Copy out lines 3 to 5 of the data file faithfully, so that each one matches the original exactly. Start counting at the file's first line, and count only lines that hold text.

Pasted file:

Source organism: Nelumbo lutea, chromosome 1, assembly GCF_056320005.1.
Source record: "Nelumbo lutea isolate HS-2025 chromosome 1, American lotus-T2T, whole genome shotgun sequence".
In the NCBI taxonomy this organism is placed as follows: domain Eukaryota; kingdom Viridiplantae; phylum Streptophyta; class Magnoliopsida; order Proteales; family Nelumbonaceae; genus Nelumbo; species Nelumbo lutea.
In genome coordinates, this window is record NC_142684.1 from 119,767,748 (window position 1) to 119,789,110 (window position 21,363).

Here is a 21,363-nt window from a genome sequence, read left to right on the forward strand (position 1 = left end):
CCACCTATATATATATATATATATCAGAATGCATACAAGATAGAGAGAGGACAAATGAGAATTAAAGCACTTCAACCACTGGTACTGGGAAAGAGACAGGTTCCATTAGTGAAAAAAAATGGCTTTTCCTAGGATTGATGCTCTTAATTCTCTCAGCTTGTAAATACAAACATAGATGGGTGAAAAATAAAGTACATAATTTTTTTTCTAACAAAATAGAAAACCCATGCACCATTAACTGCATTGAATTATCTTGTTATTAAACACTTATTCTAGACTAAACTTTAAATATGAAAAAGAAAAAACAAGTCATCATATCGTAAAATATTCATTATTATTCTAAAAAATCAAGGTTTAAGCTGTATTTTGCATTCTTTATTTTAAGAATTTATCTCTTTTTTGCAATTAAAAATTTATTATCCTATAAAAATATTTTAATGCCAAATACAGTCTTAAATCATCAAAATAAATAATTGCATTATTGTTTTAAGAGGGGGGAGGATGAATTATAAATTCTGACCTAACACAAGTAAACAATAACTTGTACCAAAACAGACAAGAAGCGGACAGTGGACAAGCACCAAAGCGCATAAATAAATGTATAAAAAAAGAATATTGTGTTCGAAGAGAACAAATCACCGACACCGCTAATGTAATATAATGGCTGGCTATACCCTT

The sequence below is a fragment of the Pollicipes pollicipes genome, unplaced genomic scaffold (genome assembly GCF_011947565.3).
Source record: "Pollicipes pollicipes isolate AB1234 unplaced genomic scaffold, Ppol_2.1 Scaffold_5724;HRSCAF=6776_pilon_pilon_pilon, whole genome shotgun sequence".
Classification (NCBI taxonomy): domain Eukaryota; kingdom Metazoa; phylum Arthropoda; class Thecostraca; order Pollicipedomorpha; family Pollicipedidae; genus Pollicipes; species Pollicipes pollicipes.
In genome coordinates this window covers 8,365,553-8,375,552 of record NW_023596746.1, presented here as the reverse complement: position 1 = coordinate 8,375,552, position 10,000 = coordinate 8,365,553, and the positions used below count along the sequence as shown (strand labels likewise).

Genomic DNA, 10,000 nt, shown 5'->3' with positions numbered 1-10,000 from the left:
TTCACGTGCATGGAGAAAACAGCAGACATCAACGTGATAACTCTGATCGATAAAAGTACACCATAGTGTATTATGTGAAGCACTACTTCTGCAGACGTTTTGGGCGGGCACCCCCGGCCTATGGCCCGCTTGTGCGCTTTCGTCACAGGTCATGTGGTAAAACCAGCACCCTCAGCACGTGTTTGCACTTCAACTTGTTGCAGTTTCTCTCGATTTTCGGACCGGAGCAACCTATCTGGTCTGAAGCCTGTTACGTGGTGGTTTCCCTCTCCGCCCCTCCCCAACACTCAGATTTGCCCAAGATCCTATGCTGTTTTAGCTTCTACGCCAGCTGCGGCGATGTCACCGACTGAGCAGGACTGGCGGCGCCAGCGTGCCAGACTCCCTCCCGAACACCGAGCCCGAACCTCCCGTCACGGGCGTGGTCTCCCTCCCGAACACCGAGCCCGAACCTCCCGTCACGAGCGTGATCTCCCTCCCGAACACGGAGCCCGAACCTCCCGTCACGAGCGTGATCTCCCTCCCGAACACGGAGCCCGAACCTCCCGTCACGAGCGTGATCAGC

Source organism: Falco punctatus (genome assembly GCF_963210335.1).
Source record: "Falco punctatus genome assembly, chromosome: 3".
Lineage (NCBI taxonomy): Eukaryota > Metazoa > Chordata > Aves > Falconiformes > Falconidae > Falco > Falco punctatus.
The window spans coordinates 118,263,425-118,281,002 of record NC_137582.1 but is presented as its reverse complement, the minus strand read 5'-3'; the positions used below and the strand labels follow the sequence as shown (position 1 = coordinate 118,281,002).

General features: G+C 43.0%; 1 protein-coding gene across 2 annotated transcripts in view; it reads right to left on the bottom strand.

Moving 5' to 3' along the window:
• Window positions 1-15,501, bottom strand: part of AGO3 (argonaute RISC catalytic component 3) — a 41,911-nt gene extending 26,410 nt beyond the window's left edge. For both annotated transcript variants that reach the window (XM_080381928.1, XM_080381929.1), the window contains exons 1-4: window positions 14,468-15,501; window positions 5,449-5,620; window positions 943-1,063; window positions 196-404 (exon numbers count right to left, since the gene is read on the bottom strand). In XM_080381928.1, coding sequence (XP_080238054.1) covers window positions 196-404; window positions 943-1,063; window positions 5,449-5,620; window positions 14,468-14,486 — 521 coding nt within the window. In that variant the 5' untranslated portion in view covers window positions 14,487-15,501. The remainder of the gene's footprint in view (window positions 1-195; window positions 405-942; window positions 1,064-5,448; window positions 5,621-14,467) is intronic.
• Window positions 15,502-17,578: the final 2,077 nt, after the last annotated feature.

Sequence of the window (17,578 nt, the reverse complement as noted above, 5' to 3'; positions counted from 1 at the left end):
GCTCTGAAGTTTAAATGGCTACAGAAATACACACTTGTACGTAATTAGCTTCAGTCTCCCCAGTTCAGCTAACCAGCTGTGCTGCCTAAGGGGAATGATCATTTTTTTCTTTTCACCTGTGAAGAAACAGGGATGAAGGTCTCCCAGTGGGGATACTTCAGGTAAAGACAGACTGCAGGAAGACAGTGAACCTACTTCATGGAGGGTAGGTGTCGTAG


In the NCBI taxonomy this organism is placed as follows: domain Eukaryota; kingdom Viridiplantae; phylum Streptophyta; class Magnoliopsida; order Proteales; family Nelumbonaceae; genus Nelumbo; species Nelumbo lutea.
In genome coordinates, this window is record NC_142684.1 from 119,767,748 (window position 1) to 119,789,110 (window position 21,363).

Here is a 21,363-nt window from a genome sequence, read left to right on the forward strand (position 1 = left end):